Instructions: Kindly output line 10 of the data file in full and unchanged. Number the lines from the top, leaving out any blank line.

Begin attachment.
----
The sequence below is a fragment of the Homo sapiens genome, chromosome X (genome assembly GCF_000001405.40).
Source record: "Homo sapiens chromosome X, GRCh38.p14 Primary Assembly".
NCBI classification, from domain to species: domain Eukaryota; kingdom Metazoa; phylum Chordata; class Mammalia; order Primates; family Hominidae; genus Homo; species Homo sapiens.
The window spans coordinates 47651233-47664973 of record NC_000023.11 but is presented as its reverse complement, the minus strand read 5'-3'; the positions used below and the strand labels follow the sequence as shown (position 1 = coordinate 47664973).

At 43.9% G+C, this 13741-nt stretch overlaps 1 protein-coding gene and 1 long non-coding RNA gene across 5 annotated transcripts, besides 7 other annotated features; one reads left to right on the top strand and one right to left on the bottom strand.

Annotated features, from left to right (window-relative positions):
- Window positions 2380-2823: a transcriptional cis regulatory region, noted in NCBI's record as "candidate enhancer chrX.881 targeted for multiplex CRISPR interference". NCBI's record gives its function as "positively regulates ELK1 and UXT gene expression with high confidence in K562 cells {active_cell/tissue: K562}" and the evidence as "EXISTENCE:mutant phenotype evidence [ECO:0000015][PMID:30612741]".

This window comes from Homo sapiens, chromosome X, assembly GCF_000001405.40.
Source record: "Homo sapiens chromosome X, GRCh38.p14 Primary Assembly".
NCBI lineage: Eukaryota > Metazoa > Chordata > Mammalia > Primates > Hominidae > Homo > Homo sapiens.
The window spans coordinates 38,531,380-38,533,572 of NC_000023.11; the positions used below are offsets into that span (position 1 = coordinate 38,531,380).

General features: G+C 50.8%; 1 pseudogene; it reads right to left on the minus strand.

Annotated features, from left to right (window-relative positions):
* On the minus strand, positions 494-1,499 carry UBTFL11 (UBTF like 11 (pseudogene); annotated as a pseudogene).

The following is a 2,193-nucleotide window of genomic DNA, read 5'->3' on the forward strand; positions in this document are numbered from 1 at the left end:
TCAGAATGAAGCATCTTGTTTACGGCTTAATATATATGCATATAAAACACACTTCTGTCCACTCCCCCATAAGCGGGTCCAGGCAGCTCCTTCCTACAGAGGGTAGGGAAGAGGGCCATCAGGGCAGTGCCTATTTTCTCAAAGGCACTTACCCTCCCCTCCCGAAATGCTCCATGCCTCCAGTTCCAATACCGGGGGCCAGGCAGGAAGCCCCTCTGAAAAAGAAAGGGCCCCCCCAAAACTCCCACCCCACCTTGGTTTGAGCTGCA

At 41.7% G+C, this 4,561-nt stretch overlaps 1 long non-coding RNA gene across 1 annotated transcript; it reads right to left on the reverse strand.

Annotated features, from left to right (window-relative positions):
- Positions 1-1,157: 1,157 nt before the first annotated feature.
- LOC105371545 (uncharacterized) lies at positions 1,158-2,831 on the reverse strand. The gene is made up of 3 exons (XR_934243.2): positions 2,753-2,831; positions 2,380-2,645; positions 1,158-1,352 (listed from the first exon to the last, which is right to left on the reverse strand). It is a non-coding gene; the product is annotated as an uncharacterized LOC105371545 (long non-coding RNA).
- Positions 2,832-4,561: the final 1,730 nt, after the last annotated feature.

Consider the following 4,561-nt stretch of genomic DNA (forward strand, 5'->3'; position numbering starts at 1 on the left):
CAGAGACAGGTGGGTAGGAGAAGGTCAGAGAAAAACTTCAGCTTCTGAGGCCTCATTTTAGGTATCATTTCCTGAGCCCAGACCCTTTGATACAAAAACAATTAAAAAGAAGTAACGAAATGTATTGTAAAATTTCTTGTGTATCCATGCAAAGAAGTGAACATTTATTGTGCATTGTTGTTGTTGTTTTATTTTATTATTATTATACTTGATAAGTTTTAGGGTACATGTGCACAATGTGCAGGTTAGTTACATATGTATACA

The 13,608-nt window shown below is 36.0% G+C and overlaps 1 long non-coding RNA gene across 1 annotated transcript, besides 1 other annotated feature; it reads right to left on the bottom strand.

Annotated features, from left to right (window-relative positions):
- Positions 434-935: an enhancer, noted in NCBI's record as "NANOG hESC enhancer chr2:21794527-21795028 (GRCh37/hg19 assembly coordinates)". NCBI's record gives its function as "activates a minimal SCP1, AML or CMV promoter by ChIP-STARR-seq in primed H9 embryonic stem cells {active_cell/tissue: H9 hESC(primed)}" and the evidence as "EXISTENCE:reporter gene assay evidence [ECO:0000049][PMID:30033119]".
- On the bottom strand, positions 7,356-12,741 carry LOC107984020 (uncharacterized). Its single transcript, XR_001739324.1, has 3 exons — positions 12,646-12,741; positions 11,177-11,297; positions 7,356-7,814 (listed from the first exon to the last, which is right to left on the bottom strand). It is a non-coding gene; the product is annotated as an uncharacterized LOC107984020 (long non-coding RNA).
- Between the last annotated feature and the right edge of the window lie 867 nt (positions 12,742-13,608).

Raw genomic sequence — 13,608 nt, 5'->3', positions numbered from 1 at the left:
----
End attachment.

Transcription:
NCBI lineage: Eukaryota > Metazoa > Chordata > Mammalia > Primates > Hominidae > Homo > Homo sapiens.